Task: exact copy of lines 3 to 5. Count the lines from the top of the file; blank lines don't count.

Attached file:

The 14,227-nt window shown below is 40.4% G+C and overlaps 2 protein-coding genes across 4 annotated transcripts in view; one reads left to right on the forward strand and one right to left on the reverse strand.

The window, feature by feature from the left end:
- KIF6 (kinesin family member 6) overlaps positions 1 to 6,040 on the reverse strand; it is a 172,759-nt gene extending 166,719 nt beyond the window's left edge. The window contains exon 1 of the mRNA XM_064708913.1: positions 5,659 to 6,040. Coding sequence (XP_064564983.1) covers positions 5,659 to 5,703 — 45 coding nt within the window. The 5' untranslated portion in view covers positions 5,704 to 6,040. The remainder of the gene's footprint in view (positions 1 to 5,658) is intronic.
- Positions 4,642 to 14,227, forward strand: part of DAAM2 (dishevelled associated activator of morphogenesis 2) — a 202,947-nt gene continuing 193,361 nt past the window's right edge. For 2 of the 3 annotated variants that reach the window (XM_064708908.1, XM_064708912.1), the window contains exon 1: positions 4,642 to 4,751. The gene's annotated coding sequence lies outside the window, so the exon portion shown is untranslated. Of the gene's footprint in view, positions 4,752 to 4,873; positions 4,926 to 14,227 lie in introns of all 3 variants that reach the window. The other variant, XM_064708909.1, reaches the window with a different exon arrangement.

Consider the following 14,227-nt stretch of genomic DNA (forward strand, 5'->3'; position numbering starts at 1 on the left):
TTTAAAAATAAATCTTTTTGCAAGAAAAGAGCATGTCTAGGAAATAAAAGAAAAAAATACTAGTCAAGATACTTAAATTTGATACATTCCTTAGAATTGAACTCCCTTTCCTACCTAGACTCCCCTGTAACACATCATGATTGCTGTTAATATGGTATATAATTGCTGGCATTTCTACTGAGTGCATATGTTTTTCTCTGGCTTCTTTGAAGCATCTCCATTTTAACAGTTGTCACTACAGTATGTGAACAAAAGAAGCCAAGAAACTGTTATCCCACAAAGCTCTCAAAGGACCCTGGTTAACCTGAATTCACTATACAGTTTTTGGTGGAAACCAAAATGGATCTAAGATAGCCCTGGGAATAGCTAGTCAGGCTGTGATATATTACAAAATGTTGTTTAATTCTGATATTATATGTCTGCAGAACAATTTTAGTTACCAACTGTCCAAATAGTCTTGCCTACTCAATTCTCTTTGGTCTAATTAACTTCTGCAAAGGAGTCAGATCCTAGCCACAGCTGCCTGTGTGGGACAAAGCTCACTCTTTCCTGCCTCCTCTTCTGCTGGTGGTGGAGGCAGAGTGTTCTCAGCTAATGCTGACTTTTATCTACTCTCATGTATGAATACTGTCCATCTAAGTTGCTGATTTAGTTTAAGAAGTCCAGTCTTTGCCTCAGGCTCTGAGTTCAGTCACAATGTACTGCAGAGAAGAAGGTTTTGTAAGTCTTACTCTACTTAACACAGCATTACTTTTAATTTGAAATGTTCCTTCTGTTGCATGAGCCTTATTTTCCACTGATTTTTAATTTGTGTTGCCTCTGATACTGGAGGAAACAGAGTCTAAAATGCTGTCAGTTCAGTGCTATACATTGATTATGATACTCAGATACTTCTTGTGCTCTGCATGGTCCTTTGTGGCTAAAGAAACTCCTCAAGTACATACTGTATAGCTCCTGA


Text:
- KIF6 (kinesin family member 6) overlaps positions 1 to 6,040 on the reverse strand; it is a 172,759-nt gene extending 166,719 nt beyond the window's left edge. The window contains exon 1 of the mRNA XM_064708913.1: positions 5,659 to 6,040. Coding sequence (XP_064564983.1) covers positions 5,659 to 5,703 — 45 coding nt within the window. The 5' untranslated portion in view covers positions 5,704 to 6,040. The remainder of the gene's footprint in view (positions 1 to 5,658) is intronic.
- Positions 4,642 to 14,227, forward strand: part of DAAM2 (dishevelled associated activator of morphogenesis 2) — a 202,947-nt gene continuing 193,361 nt past the window's right edge. For 2 of the 3 annotated variants that reach the window (XM_064708908.1, XM_064708912.1), the window contains exon 1: positions 4,642 to 4,751. The gene's annotated coding sequence lies outside the window, so the exon portion shown is untranslated. Of the gene's footprint in view, positions 4,752 to 4,873; positions 4,926 to 14,227 lie in introns of all 3 variants that reach the window. The other variant, XM_064708909.1, reaches the window with a different exon arrangement.

Consider the following 14,227-nt stretch of genomic DNA (forward strand, 5'->3'; position numbering starts at 1 on the left):